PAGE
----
When Weigl signed from 1860 Munich two summers ago there was no fanfare or expectations. Fast forward to this season and the expectations are sky high for a player that quickly became an undroppable metronome in his first season at the Westfalenstadion.
If we’re being honest, those expectations were probably unfair for a 21-year-old with only one season of top flight experience. Especially after the illustrious Ilkay Gundogan left for saltier pastures, expectations just became unreasonable after BVB failed to sign a replacement. How the heck do you expect someone to be a box to box defensive midfielder that shields the back-line and surges forward to provide assists!? It’s clear that Weigl was feeling the pressure to do just that telling DW in the summer:
Weigl has certainly succeeded on the first part of that statement. In possession Julian has again been absolutely superb. His passing is still mind mindbogglingly accurate and controls the entire flow of games. Whenever any BVB player comes under pressure the first person they look to is Weigl who quickly recycles the ball into another dangerous position. The stats tell the same story. The former 1860 man currently sits second in the Bundesliga in passes completed behind only Thiago Alcantara. He’s also completing an uncanny 91% of his passes which is slightly higher than Thiago.
Julian Weigl’s Bundesliga season by numbers:— Squawka Football (@Squawka) October 7, 2016
91% pass accuracy
6/6 take-ons completed@mvthivs_rlt #AskSquawka pic.twitter.com/3IPejTL5eZ
The take-ons are an emerging skill in the German international’s ever expanding tool kit. Weigl is by no means a player who surges into risky take-ons from a defensive position a la Marcelo. But he’s strategically picked opportunities to drive forward with the ball. Beyond just being a metronome, he’s begun to show the ability to take defenders out of the play with not only his passing but also with the ball at his feet. In driving his team forward Weigl is definitely taking over some of Gundogan’s past responsibilities. From an offensive standpoint, Weigl has exceeded reasonable expectations. Despite not having an assist, he has created 6 chances in the Bundesliga and Champions League according to Squawka which is more than enough for a holding midfielder. And of course let’s not forget this peach of a goal.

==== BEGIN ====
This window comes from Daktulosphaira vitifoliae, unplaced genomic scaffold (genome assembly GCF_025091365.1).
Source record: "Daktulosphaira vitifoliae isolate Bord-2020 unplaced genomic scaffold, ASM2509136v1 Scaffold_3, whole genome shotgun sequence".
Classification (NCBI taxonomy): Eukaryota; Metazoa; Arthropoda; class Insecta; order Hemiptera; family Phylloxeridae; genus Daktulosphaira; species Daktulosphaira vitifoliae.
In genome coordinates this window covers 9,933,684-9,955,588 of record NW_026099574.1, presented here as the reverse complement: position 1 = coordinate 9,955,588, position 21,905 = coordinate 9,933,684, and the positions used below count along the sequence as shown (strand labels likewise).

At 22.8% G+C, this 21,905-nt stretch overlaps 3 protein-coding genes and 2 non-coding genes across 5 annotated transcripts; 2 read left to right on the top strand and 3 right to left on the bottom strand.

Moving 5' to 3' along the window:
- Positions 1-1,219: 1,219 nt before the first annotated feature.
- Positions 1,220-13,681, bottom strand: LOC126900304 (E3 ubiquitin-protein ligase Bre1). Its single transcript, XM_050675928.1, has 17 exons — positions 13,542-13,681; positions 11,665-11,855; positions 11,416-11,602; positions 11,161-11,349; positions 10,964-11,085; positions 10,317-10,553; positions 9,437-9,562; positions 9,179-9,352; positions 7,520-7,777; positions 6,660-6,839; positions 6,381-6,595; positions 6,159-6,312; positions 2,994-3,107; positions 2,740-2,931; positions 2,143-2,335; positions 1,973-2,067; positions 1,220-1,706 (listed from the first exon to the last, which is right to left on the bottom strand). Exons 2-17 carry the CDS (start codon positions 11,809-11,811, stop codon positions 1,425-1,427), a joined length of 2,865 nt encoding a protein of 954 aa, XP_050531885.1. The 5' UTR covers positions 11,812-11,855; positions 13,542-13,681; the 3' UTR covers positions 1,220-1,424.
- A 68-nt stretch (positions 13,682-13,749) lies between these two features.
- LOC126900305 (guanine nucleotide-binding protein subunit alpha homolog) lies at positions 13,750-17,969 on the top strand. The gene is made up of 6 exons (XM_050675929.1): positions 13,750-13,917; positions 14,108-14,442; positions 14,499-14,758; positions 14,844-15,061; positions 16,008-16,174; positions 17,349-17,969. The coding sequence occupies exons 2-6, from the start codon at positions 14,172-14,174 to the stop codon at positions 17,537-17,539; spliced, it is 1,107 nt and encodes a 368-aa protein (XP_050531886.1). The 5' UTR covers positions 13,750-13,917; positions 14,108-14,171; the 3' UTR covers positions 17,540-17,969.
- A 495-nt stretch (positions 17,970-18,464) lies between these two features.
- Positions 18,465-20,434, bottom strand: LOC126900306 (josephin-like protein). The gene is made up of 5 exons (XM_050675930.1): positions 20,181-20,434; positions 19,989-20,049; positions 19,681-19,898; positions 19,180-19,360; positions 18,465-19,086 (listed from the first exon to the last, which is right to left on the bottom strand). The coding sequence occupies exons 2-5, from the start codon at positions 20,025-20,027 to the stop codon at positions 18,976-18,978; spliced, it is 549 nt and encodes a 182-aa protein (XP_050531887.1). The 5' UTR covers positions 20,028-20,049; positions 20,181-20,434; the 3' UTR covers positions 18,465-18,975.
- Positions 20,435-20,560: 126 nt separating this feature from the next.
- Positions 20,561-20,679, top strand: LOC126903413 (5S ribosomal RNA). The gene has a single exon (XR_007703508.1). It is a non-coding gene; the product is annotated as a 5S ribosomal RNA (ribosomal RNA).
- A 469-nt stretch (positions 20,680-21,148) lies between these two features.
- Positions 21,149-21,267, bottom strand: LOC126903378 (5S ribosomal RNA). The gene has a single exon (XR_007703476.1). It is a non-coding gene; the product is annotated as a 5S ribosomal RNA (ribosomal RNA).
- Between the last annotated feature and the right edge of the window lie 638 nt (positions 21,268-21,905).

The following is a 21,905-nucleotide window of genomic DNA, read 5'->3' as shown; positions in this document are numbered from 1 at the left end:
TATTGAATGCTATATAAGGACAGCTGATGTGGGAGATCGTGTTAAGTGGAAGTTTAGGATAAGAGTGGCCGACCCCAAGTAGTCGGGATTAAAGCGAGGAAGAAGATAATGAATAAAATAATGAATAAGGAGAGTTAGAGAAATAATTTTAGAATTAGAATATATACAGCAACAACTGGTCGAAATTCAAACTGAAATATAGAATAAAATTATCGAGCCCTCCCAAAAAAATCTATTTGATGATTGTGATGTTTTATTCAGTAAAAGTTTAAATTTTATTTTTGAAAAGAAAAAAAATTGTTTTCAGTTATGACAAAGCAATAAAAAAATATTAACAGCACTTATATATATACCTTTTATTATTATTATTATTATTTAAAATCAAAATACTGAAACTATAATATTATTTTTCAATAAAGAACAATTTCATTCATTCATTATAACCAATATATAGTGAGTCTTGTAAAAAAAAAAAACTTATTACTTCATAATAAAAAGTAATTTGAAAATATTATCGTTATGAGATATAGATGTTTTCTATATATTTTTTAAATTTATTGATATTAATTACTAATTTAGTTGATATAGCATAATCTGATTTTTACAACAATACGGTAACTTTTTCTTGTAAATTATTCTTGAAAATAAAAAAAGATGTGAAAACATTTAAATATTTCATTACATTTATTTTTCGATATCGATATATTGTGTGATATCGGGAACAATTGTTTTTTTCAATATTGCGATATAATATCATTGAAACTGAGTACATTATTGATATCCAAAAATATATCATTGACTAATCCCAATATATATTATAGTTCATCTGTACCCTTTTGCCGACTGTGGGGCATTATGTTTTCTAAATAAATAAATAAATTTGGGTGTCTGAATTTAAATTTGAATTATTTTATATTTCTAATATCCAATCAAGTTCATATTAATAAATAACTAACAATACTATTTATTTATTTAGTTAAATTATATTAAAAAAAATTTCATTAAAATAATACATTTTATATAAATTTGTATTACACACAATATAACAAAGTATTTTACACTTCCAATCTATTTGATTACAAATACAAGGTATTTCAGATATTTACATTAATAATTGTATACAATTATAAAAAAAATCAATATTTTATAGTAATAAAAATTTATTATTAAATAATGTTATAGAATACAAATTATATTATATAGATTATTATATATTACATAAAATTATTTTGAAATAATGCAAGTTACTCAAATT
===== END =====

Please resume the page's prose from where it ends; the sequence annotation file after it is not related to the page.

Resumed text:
Hey @JuWeigl, congrats on your FIRST senior goal. Not bad! #UCLonFOX @HeinekenSoccer #UCL https://t.co/lao7DMIKM2— FOX Soccer (@FOXSoccer) October 18, 2016
What’s been concerning this hinrunde is that Weigl has been exposed at times. Many teams have attempted and had some success with man marking him out of the game. Further, pressing teams such as Leverkusen have been able to pressure him into uncharacteristically giving the ball away in the BVB half. Defensively, Weigl also leaves something to be desired. As defensive midfielder, he’s currently only winning 33% of his tackles. Compared that to his pass master peer in Munich, Thiago who’s currently winning a respectable 45% of his tackles. No one is expecting Weigl to be a Trump-eting wall a la Sokratis or an enforcer a la Sven Bender. But, a physically stronger, better tackling Weigl could be a piece towards solving Dortmund’s defensive puzzle.
All told Weigl has had a mostly successful hinrunde and proves every match why he’s one of Germany’s brightest young prospects. With a new contract in hand, Weigl is here to stay and Dortmund couldn’t be happier having him pass his way towards major trophies.